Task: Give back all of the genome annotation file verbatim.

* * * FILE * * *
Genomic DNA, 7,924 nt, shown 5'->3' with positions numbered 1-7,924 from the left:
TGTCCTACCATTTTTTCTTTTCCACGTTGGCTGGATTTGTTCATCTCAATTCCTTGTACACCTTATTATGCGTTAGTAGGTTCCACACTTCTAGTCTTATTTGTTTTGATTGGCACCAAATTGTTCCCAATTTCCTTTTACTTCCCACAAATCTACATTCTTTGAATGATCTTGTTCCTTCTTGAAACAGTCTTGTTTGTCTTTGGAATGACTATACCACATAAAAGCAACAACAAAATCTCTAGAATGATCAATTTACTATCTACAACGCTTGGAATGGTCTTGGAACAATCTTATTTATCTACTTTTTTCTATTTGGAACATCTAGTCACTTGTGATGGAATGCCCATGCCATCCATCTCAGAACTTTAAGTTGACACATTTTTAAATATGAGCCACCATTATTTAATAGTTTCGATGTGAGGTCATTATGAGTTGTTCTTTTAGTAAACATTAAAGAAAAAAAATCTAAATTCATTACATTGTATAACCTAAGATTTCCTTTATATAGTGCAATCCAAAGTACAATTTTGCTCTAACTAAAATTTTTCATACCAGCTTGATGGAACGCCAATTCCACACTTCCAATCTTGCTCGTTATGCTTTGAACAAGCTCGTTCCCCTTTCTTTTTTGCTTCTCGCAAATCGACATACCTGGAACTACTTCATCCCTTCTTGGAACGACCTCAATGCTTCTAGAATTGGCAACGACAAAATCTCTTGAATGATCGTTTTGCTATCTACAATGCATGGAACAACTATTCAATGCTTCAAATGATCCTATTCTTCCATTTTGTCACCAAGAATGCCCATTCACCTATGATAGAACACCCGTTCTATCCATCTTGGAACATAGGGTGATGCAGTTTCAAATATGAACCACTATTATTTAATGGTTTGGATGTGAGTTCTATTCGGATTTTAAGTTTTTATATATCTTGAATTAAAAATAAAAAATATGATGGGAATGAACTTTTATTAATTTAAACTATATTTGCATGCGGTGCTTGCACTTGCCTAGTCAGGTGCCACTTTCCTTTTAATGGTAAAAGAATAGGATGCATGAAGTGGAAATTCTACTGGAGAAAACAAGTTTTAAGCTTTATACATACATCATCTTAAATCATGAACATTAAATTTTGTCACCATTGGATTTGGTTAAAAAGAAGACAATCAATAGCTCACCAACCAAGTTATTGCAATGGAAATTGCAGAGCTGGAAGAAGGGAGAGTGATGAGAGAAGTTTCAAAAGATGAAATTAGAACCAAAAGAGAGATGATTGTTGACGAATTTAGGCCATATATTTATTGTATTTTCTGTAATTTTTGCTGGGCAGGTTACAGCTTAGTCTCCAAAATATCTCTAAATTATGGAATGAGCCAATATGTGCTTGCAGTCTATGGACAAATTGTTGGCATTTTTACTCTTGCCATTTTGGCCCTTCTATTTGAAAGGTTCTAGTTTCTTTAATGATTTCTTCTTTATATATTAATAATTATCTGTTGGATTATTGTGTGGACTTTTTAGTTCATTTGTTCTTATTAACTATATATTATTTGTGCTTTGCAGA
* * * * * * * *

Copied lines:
Genomic DNA, 7,924 nt, shown 5'->3' with positions numbered 1-7,924 from the left:
TGTCCTACCATTTTTTCTTTTCCACGTTGGCTGGATTTGTTCATCTCAATTCCTTGTACACCTTATTATGCGTTAGTAGGTTCCACACTTCTAGTCTTATTTGTTTTGATTGGCACCAAATTGTTCCCAATTTCCTTTTACTTCCCACAAATCTACATTCTTTGAATGATCTTGTTCCTTCTTGAAACAGTCTTGTTTGTCTTTGGAATGACTATACCACATAAAAGCAACAACAAAATCTCTAGAATGATCAATTTACTATCTACAACGCTTGGAATGGTCTTGGAACAATCTTATTTATCTACTTTTTTCTATTTGGAACATCTAGTCACTTGTGATGGAATGCCCATGCCATCCATCTCAGAACTTTAAGTTGACACATTTTTAAATATGAGCCACCATTATTTAATAGTTTCGATGTGAGGTCATTATGAGTTGTTCTTTTAGTAAACATTAAAGAAAAAAAATCTAAATTCATTACATTGTATAACCTAAGATTTCCTTTATATAGTGCAATCCAAAGTACAATTTTGCTCTAACTAAAATTTTTCATACCAGCTTGATGGAACGCCAATTCCACACTTCCAATCTTGCTCGTTATGCTTTGAACAAGCTCGTTCCCCTTTCTTTTTTGCTTCTCGCAAATCGACATACCTGGAACTACTTCATCCCTTCTTGGAACGACCTCAATGCTTCTAGAATTGGCAACGACAAAATCTCTTGAATGATCGTTTTGCTATCTACAATGCATGGAACAACTATTCAATGCTTCAAATGATCCTATTCTTCCATTTTGTCACCAAGAATGCCCATTCACCTATGATAGAACACCCGTTCTATCCATCTTGGAACATAGGGTGATGCAGTTTCAAATATGAACCACTATTATTTAATGGTTTGGATGTGAGTTCTATTCGGATTTTAAGTTTTTATATATCTTGAATTAAAAATAAAAAATATGATGGGAATGAACTTTTATTAATTTAAACTATATTTGCATGCGGTGCTTGCACTTGCCTAGTCAGGTGCCACTTTCCTTTTAATGGTAAAAGAATAGGATGCATGAAGTGGAAATTCTACTGGAGAAAACAAGTTTTAAGCTTTATACATACATCATCTTAAATCATGAACATTAAATTTTGTCACCATTGGATTTGGTTAAAAAGAAGACAATCAATAGCTCACCAACCAAGTTATTGCAATGGAAATTGCAGAGCTGGAAGAAGGGAGAGTGATGAGAGAAGTTTCAAAAGATGAAATTAGAACCAAAAGAGAGATGATTGTTGACGAATTTAGGCCATATATTTATTGTATTTTCTGTAATTTTTGCTGGGCAGGTTACAGCTTAGTCTCCAAAATATCTCTAAATTATGGAATGAGCCAATATGTGCTTGCAGTCTATGGACAAATTGTTGGCATTTTTACTCTTGCCATTTTGGCCCTTCTATTTGAAAGGTTCTAGTTTCTTTAATGATTTCTTCTTTATATATTAATAATTATCTGTTGGATTATTGTGTGGACTTTTTAGTTCATTTGTTCTTATTAACTATATATTATTTGTGCTTTGCAGA